All this seemed impossible just four years ago, when a nationwide overbuilding of movie theaters caused several companies to file for bankruptcy, including Regal Entertainment Group, the largest movie screen operator nationwide, and in Oregon.

Since then, Regal has closed seven theater complexes sporting 29 screens around the metro area, The Oregonian estimates.

But the net effect has been small. Over the same period, three new complexes with 32 screens have opened: the Fox Tower 10 and Pioneer Place 6 in Portland and the Century 16 in Beaverton.

The trend is much the same nationwide. The number of indoor movie theaters declined in 2003 by 12, to 5,700, which is down sharply from 7,031 in 1999, according to the National Association of Theatre Owners.

Fewer theaters didn't mean fewer screens, however. The nation's indoor screen count rose slightly to 35,361 from 35,170 in 2003, after peaking at 36,448 in 1999.

Industry experts say Regal and other theater operators have learned from past mistakes. Regal, in particular, has shut down older theaters that can't compete with today's high-definition televisions and home stereo systems, while carefully siting newer, state-of-the-art theaters with amenities including video arcades and ice cream.

"They're building smarter," said Paul Dergarabedian, president of Exhibitor Relations Co., a box-office tracking firm in Los Angeles. "Now, it's building to be more profitable, not just to have more screens than your competitor."

Portland theater operators say they think the new megaplexes are filling underserved areas.

Regal's 20-screen complex in Tigard-Tualatin follows a growth of retail stores along Interstate 5 aimed at wealthier suburban audiences, including Lake Oswego residents, said Roger Paulson, a consultant with Paulson Theatre Services. Meanwhile, Century Theatre's planned 20-screen complex in Clackamas will essentially replace 11 screens Regal Cinemas darkened in the same area earlier this year.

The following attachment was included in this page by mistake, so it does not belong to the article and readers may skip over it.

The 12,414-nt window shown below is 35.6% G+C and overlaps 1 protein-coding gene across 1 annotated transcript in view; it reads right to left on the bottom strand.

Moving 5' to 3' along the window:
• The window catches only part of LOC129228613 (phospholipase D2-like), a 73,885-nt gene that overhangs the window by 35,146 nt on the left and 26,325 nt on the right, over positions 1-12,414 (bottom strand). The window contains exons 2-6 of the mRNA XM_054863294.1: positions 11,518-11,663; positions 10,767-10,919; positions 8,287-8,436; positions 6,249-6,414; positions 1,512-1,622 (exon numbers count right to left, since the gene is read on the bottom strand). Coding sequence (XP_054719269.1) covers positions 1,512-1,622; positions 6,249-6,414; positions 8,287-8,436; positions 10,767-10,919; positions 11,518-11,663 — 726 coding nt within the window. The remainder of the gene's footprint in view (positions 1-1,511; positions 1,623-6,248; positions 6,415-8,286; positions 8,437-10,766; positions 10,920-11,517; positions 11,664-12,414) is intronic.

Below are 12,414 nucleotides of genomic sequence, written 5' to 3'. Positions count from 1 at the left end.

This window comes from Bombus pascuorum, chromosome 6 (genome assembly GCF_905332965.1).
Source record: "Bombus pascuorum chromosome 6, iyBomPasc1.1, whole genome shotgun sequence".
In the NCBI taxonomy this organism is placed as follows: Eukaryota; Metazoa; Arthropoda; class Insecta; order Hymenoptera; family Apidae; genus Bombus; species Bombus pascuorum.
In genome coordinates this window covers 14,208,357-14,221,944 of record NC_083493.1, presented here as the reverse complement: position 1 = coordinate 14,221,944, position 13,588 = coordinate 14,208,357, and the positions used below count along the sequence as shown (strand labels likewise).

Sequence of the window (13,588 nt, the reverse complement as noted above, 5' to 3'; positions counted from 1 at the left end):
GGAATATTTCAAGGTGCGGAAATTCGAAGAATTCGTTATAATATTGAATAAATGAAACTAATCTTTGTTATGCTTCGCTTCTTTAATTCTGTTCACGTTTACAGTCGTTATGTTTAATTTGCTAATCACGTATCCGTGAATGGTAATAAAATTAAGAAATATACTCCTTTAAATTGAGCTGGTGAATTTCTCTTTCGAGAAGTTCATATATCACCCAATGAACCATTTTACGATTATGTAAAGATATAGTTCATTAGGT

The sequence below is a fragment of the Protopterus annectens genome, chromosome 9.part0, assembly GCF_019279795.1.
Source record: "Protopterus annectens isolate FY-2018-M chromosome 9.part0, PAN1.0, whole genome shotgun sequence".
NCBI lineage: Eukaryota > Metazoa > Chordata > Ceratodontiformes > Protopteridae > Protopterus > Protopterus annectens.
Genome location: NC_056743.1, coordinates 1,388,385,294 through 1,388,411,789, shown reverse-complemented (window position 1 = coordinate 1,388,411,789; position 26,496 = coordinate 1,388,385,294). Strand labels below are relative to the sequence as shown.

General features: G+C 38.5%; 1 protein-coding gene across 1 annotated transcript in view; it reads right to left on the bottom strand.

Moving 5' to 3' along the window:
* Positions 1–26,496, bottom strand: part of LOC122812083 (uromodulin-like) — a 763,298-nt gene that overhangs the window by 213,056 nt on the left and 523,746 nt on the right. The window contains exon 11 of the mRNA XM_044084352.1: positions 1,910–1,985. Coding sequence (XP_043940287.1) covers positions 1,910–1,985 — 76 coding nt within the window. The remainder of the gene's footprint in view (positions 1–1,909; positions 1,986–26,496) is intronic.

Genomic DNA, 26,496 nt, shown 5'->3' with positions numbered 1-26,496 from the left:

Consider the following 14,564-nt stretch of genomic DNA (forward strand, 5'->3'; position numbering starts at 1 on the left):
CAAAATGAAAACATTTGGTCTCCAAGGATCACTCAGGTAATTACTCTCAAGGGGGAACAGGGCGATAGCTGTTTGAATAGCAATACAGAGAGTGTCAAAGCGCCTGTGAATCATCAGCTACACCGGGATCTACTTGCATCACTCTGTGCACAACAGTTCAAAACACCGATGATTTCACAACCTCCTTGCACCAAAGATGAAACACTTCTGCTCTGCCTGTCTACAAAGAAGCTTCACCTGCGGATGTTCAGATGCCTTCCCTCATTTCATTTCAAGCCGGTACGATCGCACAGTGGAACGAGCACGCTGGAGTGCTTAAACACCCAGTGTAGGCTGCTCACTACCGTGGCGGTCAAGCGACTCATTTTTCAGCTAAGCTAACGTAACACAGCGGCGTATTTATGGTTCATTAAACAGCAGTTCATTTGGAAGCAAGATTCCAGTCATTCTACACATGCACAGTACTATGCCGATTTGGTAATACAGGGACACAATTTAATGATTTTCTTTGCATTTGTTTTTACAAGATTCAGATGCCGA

"I don't see any of these theaters endangering any independent theaters," said Paulson. "The more movie-goers that are brought in to new complexes, who might otherwise just stay at home and wait, the more conversation and awareness there will be about all kinds of film. And that's good for the business at all levels."

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The Evil Sam Graham

Posts: 85
From: Des Moines, IA
Registered: Jan 2004

 - posted December 11, 2004 07:31 PM      Profile for The Evil Sam Graham   Author's Homepage   Email The Evil Sam Graham         Edit/Delete Post 
Source Oregon (Freelance writer Chelsea Cain)

You may have already heard this, but a very, very exciting thing has happened. A new suburban multiplex has opened. Now, this is not your average suburban multiplex. This multiplex is extraordinary and special. It has 16 screens, a Starcade video game room and ice cream. I am speaking, of course, of the Cedar Hills Century Theatres 16.

Number of accidents I pass on Interstate 26 on my way to Beaverton: 1

Number of lanes (out of three) closed due to accident: 2

To get from my house to the Cedar Hills Century Theatres 16 in Beaverton, you have to take three highways. It is worth it. I mean, I wouldn't take three highways to get to a 10-plex, but 16 luxurious auditoriums? Do you even know what that means? Let's just say that no matter what time it is now, "National Treasure" is starting in 15 minutes.